Charles makes a soft, satisfied noise and rests his cheek against Erik's chest. He closes his eyes and, as far as Erik can tell, goes back to sleep. Erik keeps in mind Moira's assurance that Charles will be fine and reaches for his book on the nightstand, hoping that Hemmingway won't have an adverse effect on Charles' dreams.
In the morning, Erik waves his hand around until his alarm stops blaring and then rolls over, careful not to crush Charles, who's still clinging, and goes back to sleep.
He wakes again at quarter of nine and attempts to summon his phone, fumbling with the touch screen until the direct line to the lab is ringing.
You don't have to, Charles thinks. Erik glances down and sees Charles' eyes open just a crack. His brow is furrowed and Erik can tell his head is still pounding.
"Let me think about it," Erik says out loud, softly. "I could work from my bed with my sick boyfriend or I could work from my lab with my idiot co-workers. This is an excruciatingly hard decision, let me tell you."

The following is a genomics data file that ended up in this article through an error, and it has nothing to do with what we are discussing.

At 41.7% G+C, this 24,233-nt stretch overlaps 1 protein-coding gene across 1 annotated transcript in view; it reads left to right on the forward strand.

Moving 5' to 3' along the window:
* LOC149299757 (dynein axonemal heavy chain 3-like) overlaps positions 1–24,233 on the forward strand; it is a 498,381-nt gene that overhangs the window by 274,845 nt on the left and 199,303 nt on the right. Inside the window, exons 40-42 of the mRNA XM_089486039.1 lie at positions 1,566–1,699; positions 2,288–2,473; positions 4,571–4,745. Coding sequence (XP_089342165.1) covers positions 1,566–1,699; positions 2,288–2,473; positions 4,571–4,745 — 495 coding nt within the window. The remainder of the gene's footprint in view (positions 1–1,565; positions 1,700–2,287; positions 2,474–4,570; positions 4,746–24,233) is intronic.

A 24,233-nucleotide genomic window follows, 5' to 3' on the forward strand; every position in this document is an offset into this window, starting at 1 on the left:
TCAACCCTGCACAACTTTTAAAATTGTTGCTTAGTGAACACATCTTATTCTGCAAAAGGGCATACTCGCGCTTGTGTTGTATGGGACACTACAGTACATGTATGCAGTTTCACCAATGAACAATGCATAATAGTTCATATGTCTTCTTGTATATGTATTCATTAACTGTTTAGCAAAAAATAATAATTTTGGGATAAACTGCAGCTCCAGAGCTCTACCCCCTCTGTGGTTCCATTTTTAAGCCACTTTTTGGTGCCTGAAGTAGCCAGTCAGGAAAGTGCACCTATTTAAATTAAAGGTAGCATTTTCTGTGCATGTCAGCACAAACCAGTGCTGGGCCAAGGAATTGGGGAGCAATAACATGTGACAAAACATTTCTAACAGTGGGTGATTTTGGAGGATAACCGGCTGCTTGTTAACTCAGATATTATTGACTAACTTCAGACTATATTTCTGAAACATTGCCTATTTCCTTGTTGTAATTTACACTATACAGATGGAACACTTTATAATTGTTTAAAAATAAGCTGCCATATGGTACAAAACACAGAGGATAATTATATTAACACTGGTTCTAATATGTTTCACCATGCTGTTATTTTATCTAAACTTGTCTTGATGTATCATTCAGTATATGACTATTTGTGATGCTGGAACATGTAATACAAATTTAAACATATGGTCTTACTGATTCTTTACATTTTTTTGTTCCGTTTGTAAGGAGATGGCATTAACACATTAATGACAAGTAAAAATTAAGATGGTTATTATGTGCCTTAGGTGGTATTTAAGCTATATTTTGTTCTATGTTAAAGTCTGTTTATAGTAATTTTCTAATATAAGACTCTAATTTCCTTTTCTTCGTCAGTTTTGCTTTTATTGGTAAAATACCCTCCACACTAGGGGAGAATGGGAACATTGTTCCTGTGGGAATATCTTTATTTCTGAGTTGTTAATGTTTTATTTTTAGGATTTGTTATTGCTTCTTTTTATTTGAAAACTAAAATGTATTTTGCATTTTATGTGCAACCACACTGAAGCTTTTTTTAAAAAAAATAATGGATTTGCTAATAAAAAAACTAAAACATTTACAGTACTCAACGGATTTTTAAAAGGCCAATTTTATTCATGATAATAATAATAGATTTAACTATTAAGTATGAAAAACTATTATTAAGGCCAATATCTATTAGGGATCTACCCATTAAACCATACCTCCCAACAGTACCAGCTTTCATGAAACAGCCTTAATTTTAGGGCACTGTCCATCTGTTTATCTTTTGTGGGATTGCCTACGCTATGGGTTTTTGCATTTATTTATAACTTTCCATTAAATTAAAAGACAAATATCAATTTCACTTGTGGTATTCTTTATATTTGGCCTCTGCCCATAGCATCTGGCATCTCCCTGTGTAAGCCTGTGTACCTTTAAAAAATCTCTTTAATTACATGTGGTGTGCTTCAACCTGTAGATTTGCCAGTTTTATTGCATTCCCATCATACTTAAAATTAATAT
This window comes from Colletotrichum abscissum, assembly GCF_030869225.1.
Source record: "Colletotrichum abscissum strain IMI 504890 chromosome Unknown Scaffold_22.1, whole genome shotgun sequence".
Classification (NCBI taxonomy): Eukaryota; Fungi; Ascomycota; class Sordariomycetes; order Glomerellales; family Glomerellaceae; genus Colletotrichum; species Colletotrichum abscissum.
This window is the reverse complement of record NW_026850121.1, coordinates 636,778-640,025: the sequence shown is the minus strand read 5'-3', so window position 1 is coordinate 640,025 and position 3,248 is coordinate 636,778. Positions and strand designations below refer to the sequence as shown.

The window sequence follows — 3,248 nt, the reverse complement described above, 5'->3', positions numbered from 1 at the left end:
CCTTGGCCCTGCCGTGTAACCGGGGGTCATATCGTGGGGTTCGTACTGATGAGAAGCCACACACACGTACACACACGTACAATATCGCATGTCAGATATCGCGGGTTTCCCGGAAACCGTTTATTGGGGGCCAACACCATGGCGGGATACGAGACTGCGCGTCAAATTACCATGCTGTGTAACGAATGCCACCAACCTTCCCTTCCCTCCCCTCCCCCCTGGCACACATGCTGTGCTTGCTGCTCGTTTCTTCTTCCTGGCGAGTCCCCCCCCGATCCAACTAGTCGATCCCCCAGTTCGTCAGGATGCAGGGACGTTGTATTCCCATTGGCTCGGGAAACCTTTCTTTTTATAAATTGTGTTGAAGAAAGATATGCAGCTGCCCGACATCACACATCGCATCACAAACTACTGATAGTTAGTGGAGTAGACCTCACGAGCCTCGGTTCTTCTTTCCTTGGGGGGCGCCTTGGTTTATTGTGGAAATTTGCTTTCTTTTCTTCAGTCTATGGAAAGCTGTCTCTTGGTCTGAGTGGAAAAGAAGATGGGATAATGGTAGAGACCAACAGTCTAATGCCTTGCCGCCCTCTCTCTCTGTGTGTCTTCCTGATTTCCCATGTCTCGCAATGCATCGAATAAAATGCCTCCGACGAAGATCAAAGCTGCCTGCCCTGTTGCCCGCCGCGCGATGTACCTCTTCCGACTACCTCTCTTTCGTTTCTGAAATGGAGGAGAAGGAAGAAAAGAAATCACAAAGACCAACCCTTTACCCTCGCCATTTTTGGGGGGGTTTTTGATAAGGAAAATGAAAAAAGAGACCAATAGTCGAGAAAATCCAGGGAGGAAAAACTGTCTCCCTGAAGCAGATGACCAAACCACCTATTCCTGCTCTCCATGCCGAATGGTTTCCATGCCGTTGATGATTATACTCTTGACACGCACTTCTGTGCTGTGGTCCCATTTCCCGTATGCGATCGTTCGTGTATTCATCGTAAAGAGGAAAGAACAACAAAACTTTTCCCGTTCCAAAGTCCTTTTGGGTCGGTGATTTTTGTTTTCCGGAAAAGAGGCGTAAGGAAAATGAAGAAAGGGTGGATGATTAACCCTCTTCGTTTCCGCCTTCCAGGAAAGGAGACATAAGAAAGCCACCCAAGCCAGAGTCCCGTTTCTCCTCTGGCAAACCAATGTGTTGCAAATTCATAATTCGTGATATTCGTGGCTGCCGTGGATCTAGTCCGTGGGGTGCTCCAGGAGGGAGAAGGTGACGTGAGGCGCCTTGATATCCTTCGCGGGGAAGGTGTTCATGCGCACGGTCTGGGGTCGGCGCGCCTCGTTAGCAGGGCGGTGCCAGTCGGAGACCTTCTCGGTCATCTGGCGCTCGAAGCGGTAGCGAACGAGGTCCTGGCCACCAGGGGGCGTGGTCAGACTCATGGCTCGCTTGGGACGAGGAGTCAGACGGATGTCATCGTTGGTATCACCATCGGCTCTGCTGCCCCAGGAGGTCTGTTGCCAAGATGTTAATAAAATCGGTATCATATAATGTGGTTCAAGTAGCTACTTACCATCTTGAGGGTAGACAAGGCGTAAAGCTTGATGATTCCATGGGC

The sound of Charles' voice is painful. Erik reaches down to gently tap his temple.
Up here, until you sound less like death, if you will, he thinks.
"It's Erik," Erik says into his phone, raising himself up on one elbow and glancing down at Charles who looks, if possible, even more miserable. "Charles has still got the plague. I'm going to work from home to make sure he doesn't die in his sleep."
"I assumed as much," Azazel says.
"I'll be on instant message and e-mail if anything comes up, but don't tell that to anyone else."
"It will be our secret. I hope your boyfriend feels better."
"Thanks," Erik says. "I'll pass it along. He's the type of person who legitimately cares if people he doesn't know wish him well."
"I've gathered as much. Until tomorrow, Lehnsherr."
Erik ends the call and tosses the phone back on the floor in the direction of his pants. "Azazel hopes you feel better soon," he says, looking back down at Charles, who's huddling against his side.
I want to die. Charles' voice in his head is pitiful.
No, you don't, Erik says. He brushes the sweat soaked hair off of Charles' brow. Think you can stand long enough for a shower? I'll make you more tea.
He's a little doubtful that Charles can stand at all, but Charles pushes himself to his elbows and allows Erik to help him into the bathroom and then into the shower. Once the curtain is pulled closed, Erik races to the kitchen and puts on the kettle and warms a can of plain chicken soup. He's back in the bathroom in time to help Charles step out of the shower and dry off before crawling back into bed.